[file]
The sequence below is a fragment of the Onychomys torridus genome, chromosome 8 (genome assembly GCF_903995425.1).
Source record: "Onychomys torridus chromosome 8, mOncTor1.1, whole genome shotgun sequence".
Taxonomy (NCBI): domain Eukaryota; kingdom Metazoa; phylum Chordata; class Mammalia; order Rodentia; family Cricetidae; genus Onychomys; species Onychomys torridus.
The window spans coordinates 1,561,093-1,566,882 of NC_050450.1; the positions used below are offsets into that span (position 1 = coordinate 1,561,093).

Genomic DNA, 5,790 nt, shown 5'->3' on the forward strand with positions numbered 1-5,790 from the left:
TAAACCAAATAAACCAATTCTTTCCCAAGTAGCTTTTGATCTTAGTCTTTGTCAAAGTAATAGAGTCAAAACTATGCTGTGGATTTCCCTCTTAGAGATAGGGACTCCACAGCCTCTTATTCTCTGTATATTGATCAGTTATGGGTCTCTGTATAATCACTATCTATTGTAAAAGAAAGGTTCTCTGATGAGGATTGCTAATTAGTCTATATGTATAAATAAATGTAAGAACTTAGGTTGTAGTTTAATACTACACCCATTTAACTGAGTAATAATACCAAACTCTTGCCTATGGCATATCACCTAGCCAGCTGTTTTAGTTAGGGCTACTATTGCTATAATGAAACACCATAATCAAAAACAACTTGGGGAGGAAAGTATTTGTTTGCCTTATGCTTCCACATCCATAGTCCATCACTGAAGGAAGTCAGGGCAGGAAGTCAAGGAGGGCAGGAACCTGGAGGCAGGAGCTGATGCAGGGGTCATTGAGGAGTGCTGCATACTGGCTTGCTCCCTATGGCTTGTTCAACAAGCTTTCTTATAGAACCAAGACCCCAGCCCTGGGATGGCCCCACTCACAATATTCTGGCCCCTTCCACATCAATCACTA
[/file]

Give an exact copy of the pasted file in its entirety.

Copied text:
The sequence below is a fragment of the Onychomys torridus genome, chromosome 8 (genome assembly GCF_903995425.1).
Source record: "Onychomys torridus chromosome 8, mOncTor1.1, whole genome shotgun sequence".
Taxonomy (NCBI): domain Eukaryota; kingdom Metazoa; phylum Chordata; class Mammalia; order Rodentia; family Cricetidae; genus Onychomys; species Onychomys torridus.
The window spans coordinates 1,561,093-1,566,882 of NC_050450.1; the positions used below are offsets into that span (position 1 = coordinate 1,561,093).

Genomic DNA, 5,790 nt, shown 5'->3' on the forward strand with positions numbered 1-5,790 from the left:
TAAACCAAATAAACCAATTCTTTCCCAAGTAGCTTTTGATCTTAGTCTTTGTCAAAGTAATAGAGTCAAAACTATGCTGTGGATTTCCCTCTTAGAGATAGGGACTCCACAGCCTCTTATTCTCTGTATATTGATCAGTTATGGGTCTCTGTATAATCACTATCTATTGTAAAAGAAAGGTTCTCTGATGAGGATTGCTAATTAGTCTATATGTATAAATAAATGTAAGAACTTAGGTTGTAGTTTAATACTACACCCATTTAACTGAGTAATAATACCAAACTCTTGCCTATGGCATATCACCTAGCCAGCTGTTTTAGTTAGGGCTACTATTGCTATAATGAAACACCATAATCAAAAACAACTTGGGGAGGAAAGTATTTGTTTGCCTTATGCTTCCACATCCATAGTCCATCACTGAAGGAAGTCAGGGCAGGAAGTCAAGGAGGGCAGGAACCTGGAGGCAGGAGCTGATGCAGGGGTCATTGAGGAGTGCTGCATACTGGCTTGCTCCCTATGGCTTGTTCAACAAGCTTTCTTATAGAACCAAGACCCCAGCCCTGGGATGGCCCCACTCACAATATTCTGGCCCCTTCCACATCAATCACTA